Rocky Mountain Section–58th Annual Meeting (17–19 May 2006)
Paper No. 3-7
Presentation Time: 10:40 AM-11:00 AM


SEDLACEK, C.M.1, SCHULMEISTER, M.K.2, REIMUS, P.W.1, SCISM, C.D.1, CHIPERA, S.J.3, and DING, M.4, (1) Isotope and Nuclear Chemistry, Los Alamos National Laboratory, PO Box 1663, MS J514, Los Alamos, NM 87545,, (2) Earth Science Department, Emporia State University, Rm. 119B Cram Science Hall, Emporia State University, Emporia, KS 66801, (3) Hydrology, Geochemistry, and Geology, Los Alamos National Laboratory, PO Box 1663, MS D469, Los Alamos, NM 87545, (4) Isotope and Nuclear Chemistry, Los Alamos National Lab, Los Alamos, NM 87545

The saturated alluvium south of Yucca Mountain, NV represents an important barrier to radionuclide migration from the proposed high-level radioactive waste repository at Yucca Mountain. Here we present preliminary results of a study to determine whether a correlation exists between the hydraulic conductivity of the alluvium and radionuclide sorption/desorption parameters. The alluvium has considerable variability in saturated hydraulic conductivity, probably because of varying depositional environments that resulted in alternating layers of coarser and finer alluvium grain sizes. A positive correlation between conductivity and sorption would result in greater flow through more sorptive portions of the aquifer and hence more radionuclide retardation than an uncorrelated system, whereas a negative correlation would result in greater flow through less sorptive portions of the aquifer and hence less retardation.

Partitioning of 233U(VI) and 237Np(V) between alluvium and groundwater was measured in batch sorption experiments involving alluvium samples from four different depth intervals in a borehole located ~18 km from the proposed repository. The four intervals were previously determined to have over a two order of magnitude range of hydraulic conductivities based on laboratory permeameter tests. After a 3-day sorption testing period, the alluvium samples were exposed to a continuous flow of radionuclide-free groundwater to induce radionuclide desorption. Desorption rates as a function of time were determined by analyzing radionuclide concentrations in the water that came in contact with the alluvium.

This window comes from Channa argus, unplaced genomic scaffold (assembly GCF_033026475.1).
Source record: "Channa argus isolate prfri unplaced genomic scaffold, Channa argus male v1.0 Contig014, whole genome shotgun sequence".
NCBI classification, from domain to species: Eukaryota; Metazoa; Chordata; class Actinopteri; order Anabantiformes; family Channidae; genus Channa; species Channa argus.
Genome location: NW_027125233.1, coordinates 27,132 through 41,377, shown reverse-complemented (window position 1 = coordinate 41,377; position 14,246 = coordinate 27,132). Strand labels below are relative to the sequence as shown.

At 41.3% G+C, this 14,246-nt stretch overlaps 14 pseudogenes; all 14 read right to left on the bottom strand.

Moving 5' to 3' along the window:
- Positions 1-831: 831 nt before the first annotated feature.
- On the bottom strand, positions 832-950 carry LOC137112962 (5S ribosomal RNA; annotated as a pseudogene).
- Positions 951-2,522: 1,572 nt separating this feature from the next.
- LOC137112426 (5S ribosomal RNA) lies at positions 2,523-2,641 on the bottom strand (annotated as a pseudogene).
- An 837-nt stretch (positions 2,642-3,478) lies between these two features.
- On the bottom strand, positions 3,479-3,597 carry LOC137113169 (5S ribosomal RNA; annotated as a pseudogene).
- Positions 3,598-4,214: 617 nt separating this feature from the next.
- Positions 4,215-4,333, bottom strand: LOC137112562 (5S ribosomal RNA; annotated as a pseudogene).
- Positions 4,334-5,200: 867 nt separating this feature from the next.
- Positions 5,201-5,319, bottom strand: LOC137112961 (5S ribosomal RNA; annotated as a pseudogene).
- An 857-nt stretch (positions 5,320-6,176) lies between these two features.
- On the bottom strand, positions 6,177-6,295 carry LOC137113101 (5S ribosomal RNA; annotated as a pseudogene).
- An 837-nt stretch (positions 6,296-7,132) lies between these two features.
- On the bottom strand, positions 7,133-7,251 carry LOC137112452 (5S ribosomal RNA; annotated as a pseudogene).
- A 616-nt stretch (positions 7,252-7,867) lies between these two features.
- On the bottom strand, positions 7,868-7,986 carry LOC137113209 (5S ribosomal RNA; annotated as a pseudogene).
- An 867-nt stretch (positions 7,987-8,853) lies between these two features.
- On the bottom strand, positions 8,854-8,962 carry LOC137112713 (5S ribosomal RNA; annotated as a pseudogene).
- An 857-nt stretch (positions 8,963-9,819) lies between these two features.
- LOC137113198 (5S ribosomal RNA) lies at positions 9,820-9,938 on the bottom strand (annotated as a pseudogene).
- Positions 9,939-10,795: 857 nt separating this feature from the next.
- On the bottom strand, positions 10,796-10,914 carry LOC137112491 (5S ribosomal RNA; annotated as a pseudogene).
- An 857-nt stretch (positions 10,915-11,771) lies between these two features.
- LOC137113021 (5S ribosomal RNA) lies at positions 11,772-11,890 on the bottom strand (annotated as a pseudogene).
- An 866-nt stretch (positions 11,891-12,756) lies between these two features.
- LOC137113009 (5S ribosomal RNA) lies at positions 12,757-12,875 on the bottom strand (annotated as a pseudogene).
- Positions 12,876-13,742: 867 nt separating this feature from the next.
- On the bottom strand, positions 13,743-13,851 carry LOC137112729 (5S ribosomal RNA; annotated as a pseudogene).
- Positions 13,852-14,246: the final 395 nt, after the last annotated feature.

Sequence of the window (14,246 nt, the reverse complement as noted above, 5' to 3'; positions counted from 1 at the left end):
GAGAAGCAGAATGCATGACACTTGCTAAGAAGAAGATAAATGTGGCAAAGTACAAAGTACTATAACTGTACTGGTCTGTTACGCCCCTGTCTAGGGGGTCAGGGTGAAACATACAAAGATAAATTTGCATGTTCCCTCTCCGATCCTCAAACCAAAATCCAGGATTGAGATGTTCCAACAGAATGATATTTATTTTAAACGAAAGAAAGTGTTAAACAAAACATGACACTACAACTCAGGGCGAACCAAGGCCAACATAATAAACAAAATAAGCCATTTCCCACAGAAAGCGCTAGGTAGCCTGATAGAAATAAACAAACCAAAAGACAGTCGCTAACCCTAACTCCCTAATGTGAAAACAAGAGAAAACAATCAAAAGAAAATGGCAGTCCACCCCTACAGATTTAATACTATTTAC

Radionuclide partition coefficients (radionuclide sorbed per g of alluvium divided by nuclide remaining in solution per ml) after 3 days of sorption ranged from 14.56 to 18.57 ml/g for 233U and from 8.11 to 11.92 ml/g for 237Np, with sorption appearing to be only weakly correlated with hydraulic conductivity. Desorption rates for both radionuclides decreased by several orders of magnitude during 45,500 minutes of desorption testing, suggesting many different types of sorption sites in the alluvium with widely varying affinities for the nuclides. The slow desorption of a significant fraction of the radionuclide mass has important implications for transport over large distances in the alluvium.

Rocky Mountain Section–58th Annual Meeting (17–19 May 2006)
General Information for this Meeting
Session No. 3
Springs and Groundwaters of the Intermountain West
Western State College: Kebler East Ballroom
8:00 AM-11:40 AM, Wednesday, 17 May 2006

Geological Society of America Abstracts with Programs, Vol. 38, No.6, p. 6

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